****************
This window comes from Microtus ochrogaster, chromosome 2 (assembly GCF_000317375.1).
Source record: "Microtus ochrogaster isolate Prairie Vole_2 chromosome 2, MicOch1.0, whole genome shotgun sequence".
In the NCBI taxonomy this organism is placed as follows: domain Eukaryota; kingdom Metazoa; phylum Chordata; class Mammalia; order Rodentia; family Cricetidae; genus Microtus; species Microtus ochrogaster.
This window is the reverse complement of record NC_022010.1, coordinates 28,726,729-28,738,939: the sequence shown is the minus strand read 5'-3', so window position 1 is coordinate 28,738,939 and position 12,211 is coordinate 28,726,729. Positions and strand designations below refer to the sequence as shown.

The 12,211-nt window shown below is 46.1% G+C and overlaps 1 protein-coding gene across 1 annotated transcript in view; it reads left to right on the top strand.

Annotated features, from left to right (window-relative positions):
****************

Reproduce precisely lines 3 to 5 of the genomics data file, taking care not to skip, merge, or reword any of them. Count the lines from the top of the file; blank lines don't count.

In the NCBI taxonomy this organism is placed as follows: domain Eukaryota; kingdom Metazoa; phylum Chordata; class Mammalia; order Rodentia; family Cricetidae; genus Microtus; species Microtus ochrogaster.
This window is the reverse complement of record NC_022010.1, coordinates 28,726,729-28,738,939: the sequence shown is the minus strand read 5'-3', so window position 1 is coordinate 28,738,939 and position 12,211 is coordinate 28,726,729. Positions and strand designations below refer to the sequence as shown.

The 12,211-nt window shown below is 46.1% G+C and overlaps 1 protein-coding gene across 1 annotated transcript in view; it reads left to right on the top strand.